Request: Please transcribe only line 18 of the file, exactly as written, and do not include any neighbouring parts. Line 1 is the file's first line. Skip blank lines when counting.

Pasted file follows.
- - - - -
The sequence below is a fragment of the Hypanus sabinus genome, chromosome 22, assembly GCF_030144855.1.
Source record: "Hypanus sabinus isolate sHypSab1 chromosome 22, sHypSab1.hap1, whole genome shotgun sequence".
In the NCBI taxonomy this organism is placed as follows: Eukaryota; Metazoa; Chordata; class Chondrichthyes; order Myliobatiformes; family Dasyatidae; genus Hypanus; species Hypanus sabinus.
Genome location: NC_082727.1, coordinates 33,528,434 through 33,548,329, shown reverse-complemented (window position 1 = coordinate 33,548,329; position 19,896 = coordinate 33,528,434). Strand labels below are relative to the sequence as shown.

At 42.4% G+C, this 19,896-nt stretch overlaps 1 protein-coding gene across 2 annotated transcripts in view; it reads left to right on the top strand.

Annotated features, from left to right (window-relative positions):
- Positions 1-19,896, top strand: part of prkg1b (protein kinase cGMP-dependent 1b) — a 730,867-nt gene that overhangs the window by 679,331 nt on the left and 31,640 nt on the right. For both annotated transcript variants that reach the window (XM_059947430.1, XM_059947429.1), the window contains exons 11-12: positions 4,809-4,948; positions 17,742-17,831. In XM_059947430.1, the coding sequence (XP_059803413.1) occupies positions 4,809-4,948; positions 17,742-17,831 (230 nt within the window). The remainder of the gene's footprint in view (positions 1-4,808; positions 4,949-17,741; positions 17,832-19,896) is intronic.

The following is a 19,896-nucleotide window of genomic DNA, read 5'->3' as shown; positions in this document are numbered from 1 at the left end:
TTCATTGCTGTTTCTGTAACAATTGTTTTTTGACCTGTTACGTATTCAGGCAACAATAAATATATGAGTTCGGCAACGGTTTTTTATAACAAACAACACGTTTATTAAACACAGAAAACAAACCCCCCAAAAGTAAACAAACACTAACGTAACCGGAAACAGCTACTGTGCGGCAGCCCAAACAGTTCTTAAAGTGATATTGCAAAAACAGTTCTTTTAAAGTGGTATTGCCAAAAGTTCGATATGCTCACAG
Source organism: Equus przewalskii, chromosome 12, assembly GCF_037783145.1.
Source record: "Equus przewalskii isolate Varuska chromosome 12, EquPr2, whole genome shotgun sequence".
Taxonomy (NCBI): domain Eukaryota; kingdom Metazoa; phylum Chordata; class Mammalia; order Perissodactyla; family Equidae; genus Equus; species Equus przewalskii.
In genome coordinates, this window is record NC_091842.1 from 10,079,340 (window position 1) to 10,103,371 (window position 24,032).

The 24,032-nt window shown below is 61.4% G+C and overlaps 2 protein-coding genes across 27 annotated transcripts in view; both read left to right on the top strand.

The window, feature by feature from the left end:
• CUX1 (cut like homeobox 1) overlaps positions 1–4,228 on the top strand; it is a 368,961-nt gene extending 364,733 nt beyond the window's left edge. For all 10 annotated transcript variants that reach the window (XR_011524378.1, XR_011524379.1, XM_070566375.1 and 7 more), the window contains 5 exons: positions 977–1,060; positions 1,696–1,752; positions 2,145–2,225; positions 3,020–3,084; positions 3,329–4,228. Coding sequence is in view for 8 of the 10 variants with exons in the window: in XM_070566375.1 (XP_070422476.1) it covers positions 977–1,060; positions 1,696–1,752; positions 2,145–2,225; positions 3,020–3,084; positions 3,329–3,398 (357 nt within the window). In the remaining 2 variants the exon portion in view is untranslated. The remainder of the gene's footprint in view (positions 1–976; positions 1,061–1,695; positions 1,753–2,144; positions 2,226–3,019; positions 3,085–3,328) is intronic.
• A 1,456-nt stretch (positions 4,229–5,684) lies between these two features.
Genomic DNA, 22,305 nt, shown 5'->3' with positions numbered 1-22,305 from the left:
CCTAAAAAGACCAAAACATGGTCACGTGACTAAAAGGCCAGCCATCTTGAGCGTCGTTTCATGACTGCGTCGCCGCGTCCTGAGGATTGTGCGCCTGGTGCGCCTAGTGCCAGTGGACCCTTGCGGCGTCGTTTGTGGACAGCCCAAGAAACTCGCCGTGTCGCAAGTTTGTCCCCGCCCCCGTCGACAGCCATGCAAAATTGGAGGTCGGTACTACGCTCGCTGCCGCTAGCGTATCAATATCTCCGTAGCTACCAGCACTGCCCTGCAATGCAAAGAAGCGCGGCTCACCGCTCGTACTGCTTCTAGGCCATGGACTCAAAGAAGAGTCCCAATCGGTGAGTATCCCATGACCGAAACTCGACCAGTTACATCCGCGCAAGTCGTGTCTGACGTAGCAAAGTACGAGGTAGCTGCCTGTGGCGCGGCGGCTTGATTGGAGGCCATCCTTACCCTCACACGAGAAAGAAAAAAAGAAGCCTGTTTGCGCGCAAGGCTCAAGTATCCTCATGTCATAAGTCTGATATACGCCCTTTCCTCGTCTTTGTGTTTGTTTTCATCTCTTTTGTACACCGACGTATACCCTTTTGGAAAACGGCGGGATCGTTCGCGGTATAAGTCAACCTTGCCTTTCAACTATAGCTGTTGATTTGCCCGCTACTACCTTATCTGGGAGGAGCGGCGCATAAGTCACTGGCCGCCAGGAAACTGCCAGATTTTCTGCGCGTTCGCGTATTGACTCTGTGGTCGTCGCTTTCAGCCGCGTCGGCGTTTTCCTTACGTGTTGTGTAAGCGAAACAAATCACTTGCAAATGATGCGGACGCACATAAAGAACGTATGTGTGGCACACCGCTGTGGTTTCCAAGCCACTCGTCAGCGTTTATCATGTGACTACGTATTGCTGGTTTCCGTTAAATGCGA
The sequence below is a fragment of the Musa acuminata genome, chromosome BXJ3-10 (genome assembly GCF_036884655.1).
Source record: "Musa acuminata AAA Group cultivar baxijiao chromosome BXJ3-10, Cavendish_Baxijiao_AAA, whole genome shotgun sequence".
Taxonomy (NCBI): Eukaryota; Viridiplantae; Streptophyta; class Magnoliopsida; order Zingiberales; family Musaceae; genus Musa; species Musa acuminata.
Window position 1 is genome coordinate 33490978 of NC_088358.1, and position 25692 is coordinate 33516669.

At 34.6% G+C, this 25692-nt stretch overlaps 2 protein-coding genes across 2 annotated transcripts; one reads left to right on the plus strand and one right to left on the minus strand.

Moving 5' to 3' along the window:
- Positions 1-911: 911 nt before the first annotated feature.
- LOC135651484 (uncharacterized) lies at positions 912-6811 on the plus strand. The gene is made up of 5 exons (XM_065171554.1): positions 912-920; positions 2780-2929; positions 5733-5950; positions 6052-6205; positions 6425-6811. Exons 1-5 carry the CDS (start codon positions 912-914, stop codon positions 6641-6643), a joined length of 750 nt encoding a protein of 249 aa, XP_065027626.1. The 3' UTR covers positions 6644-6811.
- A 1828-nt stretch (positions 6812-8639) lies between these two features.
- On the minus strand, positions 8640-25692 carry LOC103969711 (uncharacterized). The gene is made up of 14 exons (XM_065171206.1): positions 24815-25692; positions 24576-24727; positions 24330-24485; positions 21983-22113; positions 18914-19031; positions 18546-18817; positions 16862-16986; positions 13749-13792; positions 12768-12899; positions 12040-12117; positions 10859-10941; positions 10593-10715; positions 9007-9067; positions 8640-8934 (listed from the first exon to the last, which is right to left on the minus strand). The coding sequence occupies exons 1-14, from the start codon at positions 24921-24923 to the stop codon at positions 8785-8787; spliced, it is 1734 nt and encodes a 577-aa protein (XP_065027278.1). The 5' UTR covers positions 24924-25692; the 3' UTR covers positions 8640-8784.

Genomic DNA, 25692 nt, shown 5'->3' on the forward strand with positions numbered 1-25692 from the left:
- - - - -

Genomic DNA, 22,305 nt, shown 5'->3' with positions numbered 1-22,305 from the left: